The surprise arrest of Huawei Technologies Co.’s Chief Financial Officer Meng Wanzhou is about to impact one of the Chinese company’s suppliers in Japan.
Yaskawa Electric Corp., which supplies industrial robots for Huawei’s smartphone and telecom gear factories, saw all orders for its machines put on hold after the arrest, President Hiroshi Ogasawara said in an interview Wednesday. Of Yaskawa’s ¥448.5 billion revenue for the fiscal year that ended in February, 23 percent came from China.
“My people on the ground in China say that Huawei is turned upside down internally,” Ogasawara said. “All kinds of capex (capital expenditure) deals are temporarily on hold as they figure things out.”
A Huawei spokesman said the Chinese company makes decisions on gear purchases months in advance.
Huawei disputed that it’s pausing investment. “Huawei has no plans to cut down on our investment in equipment. Things are business as usual. In fact, we intend on further expanding our partnerships with suppliers in Japan and other regions,” the company said in a statement.
Meng was arrested in Vancouver at the request of U.S. authorities.
While her detention has become an international incident, this is the first indication that it is beginning to affect Huawei’s operations. The arrest has further undermined the international standing of the company, which was already under suspicion in the West because of its ties to the Chinese government.
Separately, the Japanese media reported earlier this week that the country’s top three carriers — NTT Docomo Inc., SoftBank Group Corp. and KDDI Corp. — will ban telecommunications equipment from Huawei and ZTE Corp. France’s Orange SA said it does not plan to work with Huawei to build its fifth-generation mobile network.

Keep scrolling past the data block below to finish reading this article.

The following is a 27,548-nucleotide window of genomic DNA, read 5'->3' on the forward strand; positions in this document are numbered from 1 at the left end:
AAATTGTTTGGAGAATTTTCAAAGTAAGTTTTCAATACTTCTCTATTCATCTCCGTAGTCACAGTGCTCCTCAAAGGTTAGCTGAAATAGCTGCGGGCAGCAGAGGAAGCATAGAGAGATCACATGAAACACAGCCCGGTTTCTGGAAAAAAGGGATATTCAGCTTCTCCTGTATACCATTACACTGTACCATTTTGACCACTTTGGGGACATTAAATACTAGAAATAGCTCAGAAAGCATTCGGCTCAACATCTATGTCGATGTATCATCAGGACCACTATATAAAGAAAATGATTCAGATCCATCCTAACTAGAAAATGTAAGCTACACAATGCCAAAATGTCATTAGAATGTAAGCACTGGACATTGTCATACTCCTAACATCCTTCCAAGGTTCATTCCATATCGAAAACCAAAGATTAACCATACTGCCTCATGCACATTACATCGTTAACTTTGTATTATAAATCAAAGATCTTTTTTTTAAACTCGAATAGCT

The order freeze is making Yaskawa reconsider its outlook on the timing of demand for 5G phones and communications equipment, because Huawei was at the forefront of the technology’s rollout, Ogasawara said.
Yaskawa said in October it expects memory chip manufacturers to start making capital investments related to 5G in the spring and see a boost in its own machinery orders by early next year. That outlook is now uncertain because of the events at Huawei, Ogasawara said.
The Huawei incident and trade tensions with the U.S. are not likely to derail 5G’s rollout in China, he said. The deployment is driven by China’s national policy and orders for internal demand will make up for any losses due to trade barriers, he said.
Yaskawa has three factories in China, all of which make machines for domestic customers.
Global smartphone output is not likely to decline, but capital investment is likely to remain flat until 5G demand begins in the second half of 2019, Ogasawara said.